Sunday, June 1, 2014
June 2014 - Don't repeat, repeat, repeat, repeat . . .
Have you gotten feedback on your writing that says you're repeating words? Okay, so critiquers will often cite repetition of "red flag words" like: was, were, there, so, and, as, just, or but.
However, what I'm addressing this month are words and phrases not so easily found. It's the old can't-see-the-forest-for-the-trees syndrome.
You see, every word or phrase leaves an echo in the reader's mind. Words like "the" scarcely leave an echo, but use a word like fortuitous and the "echo" lingers. And lingers.
Now, the Muse, which is your storytelling subconscious, loves rhythm and rhyme. That's why it will latch onto words just to hear them resonate again. And again. Which means that if you use an "echoing" word (like fortuitous) in the next sentence, or the next paragraph or on the next page, the reader has not forgotten that word. The reader, on a subconscious level, begins begins to wonder— and anticipates— if there will be a payoff when the third repetition occurs. This is also an example of the Rule of Three, which is a good thing if there is a payoff. Not such a good thing if there isn't.
What's the Rule of Three you ask? It's about deliberately repeating something three times, and the third time is a payoff or offers a surprise or results in a wow factor. For example: mention a Winchester rifle in chapter one, then mention the Winchester in chapter eighteen. With that second appearance and "echo," the reader thinks the rifle is VERY important (because it has been mentioned a second time). The reader now anticipates that the rifle will be used a third time. When the gun is used, and in a significant way, that's the payoff.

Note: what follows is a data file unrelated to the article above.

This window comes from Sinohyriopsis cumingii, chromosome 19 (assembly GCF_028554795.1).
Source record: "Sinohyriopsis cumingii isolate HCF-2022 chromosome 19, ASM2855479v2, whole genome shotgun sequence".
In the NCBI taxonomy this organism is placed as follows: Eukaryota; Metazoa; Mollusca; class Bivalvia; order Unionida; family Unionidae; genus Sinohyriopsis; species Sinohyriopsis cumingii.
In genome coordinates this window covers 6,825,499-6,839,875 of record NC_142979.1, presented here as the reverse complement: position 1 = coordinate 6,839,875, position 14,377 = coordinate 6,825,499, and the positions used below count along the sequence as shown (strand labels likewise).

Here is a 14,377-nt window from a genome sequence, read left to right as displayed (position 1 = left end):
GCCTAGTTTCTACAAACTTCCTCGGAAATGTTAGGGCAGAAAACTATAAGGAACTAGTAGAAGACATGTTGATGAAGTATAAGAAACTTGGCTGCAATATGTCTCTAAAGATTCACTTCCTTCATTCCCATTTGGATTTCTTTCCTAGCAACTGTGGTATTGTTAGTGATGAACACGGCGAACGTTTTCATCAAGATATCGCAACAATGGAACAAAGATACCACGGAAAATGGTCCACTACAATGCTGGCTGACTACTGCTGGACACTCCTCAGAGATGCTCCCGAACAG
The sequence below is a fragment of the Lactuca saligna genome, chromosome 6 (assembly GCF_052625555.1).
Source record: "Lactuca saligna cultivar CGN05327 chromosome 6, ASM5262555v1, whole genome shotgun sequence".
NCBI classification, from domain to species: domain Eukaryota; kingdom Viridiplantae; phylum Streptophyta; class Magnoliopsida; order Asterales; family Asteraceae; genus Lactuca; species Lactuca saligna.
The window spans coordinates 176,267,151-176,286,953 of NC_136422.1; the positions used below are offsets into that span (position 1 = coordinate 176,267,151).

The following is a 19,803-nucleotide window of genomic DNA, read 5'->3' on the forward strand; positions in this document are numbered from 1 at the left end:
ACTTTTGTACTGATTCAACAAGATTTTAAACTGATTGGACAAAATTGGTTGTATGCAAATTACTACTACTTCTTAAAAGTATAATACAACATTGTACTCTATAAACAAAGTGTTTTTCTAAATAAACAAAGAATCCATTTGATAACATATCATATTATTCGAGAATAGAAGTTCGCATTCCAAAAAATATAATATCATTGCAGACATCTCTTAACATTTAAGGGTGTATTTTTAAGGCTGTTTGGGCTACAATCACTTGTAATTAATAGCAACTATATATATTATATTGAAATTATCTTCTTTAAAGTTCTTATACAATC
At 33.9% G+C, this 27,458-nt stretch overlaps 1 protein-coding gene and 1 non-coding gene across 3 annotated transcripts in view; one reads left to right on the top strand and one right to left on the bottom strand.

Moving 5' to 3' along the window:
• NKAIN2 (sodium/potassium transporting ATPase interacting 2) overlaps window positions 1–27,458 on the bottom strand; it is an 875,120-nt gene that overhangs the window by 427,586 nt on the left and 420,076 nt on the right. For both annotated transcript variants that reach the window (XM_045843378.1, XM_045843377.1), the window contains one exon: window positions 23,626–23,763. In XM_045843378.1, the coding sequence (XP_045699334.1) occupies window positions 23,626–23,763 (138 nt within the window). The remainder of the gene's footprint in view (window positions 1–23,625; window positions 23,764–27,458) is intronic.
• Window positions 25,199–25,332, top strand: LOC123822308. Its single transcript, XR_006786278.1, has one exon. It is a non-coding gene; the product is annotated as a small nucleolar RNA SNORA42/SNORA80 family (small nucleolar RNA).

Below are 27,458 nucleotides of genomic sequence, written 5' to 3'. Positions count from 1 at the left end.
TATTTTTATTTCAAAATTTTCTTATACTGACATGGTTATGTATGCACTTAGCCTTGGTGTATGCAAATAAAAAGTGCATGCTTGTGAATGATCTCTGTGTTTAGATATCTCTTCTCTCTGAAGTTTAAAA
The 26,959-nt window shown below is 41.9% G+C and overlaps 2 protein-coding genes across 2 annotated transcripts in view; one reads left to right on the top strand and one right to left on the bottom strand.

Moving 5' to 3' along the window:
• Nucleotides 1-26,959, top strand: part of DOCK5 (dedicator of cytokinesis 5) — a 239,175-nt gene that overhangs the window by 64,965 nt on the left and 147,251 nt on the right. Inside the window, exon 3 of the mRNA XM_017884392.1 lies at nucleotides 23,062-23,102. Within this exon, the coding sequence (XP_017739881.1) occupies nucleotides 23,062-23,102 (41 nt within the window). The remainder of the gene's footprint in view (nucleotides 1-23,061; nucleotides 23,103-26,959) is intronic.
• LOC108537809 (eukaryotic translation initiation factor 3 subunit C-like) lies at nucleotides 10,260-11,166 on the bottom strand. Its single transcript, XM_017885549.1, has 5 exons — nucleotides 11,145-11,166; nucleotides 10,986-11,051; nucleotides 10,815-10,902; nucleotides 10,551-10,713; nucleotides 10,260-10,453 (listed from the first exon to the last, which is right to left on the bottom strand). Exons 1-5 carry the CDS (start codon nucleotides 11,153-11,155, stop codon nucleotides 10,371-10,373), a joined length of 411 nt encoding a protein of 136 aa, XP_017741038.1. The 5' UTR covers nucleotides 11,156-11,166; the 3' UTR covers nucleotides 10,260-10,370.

Do you know what happens when the reader pays attention to the rifle after the second mention, but the rifle is never brought into play again? On a subconscious level, the reader is irritated— and not likely to enjoy any more stories by that writer.
How do you know if you're repeating words or phrases that don't generate a payoff? Self-editing with a keen internal ear and listening carefully helps. Better yet is to read passages out loud or have someone read the story and you listen. Even better is to join a critique group or find critique partners who can see the forest for the trees and hear the echos across the valleys of words.
After all, craft enhances talent and craft can be learned. And here's a tip: craft makes the difference between a ordinary writer and a great storyteller.
***This blog is updated the first of each month. Next month: July 2014 — Don't blatantly talk to the reader (Author Intrusion)
*** Note: Act now!
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***Comments and questions on craft are always welcomed and answered.
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